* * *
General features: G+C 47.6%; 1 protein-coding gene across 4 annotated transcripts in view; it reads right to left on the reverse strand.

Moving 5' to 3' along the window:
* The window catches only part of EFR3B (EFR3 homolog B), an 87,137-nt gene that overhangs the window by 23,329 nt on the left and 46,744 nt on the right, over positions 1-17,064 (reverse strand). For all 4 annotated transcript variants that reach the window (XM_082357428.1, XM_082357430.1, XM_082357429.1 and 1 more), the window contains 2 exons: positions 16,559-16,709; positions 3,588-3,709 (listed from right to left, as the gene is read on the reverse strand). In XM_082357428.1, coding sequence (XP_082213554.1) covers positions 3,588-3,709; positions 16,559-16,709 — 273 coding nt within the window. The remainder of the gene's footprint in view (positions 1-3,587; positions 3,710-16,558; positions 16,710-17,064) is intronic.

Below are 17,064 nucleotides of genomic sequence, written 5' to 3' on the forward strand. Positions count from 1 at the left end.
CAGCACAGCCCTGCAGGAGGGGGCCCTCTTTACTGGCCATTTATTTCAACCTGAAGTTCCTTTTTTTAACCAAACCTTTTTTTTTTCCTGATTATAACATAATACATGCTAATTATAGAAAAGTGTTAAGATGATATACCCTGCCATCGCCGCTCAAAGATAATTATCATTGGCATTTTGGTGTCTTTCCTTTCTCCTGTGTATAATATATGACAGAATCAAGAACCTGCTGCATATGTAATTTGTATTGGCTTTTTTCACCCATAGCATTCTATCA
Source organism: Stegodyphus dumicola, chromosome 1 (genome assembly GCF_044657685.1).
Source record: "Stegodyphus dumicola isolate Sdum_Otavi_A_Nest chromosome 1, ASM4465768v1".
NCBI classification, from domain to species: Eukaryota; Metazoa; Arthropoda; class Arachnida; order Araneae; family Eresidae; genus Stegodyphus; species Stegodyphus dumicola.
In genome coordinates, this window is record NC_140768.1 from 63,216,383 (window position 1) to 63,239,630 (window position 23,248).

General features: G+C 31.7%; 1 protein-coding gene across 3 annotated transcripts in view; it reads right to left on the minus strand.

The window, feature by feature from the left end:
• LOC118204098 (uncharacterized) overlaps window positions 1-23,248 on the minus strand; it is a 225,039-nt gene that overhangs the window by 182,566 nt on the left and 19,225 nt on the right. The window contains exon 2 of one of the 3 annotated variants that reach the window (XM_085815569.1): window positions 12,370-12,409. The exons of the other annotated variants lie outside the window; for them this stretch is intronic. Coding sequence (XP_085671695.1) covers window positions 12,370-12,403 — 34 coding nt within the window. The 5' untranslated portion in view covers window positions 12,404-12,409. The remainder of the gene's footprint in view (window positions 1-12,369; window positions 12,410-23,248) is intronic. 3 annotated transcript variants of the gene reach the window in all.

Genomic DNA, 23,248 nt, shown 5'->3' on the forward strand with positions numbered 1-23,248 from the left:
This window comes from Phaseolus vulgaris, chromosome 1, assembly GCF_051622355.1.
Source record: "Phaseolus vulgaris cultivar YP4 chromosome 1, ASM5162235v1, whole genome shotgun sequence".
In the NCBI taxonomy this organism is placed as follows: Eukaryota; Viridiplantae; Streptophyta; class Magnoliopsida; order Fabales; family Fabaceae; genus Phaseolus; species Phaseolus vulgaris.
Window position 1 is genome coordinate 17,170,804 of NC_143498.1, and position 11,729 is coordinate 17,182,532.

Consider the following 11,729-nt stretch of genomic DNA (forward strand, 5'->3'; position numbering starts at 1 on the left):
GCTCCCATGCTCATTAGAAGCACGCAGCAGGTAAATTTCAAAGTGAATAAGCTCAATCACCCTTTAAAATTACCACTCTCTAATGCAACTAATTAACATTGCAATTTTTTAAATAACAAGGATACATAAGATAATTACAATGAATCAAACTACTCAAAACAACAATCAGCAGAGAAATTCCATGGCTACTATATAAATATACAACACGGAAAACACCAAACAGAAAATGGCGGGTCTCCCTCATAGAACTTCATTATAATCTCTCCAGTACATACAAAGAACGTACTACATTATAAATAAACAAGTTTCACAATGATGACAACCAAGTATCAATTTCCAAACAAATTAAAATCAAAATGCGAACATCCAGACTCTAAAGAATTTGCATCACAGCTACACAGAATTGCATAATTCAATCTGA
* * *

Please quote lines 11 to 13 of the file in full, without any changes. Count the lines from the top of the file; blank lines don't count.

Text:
The window, feature by feature from the left end:
• LOC118204098 (uncharacterized) overlaps window positions 1-23,248 on the minus strand; it is a 225,039-nt gene that overhangs the window by 182,566 nt on the left and 19,225 nt on the right. The window contains exon 2 of one of the 3 annotated variants that reach the window (XM_085815569.1): window positions 12,370-12,409. The exons of the other annotated variants lie outside the window; for them this stretch is intronic. Coding sequence (XP_085671695.1) covers window positions 12,370-12,403 — 34 coding nt within the window. The 5' untranslated portion in view covers window positions 12,404-12,409. The remainder of the gene's footprint in view (window positions 1-12,369; window positions 12,410-23,248) is intronic. 3 annotated transcript variants of the gene reach the window in all.

Genomic DNA, 23,248 nt, shown 5'->3' on the forward strand with positions numbered 1-23,248 from the left: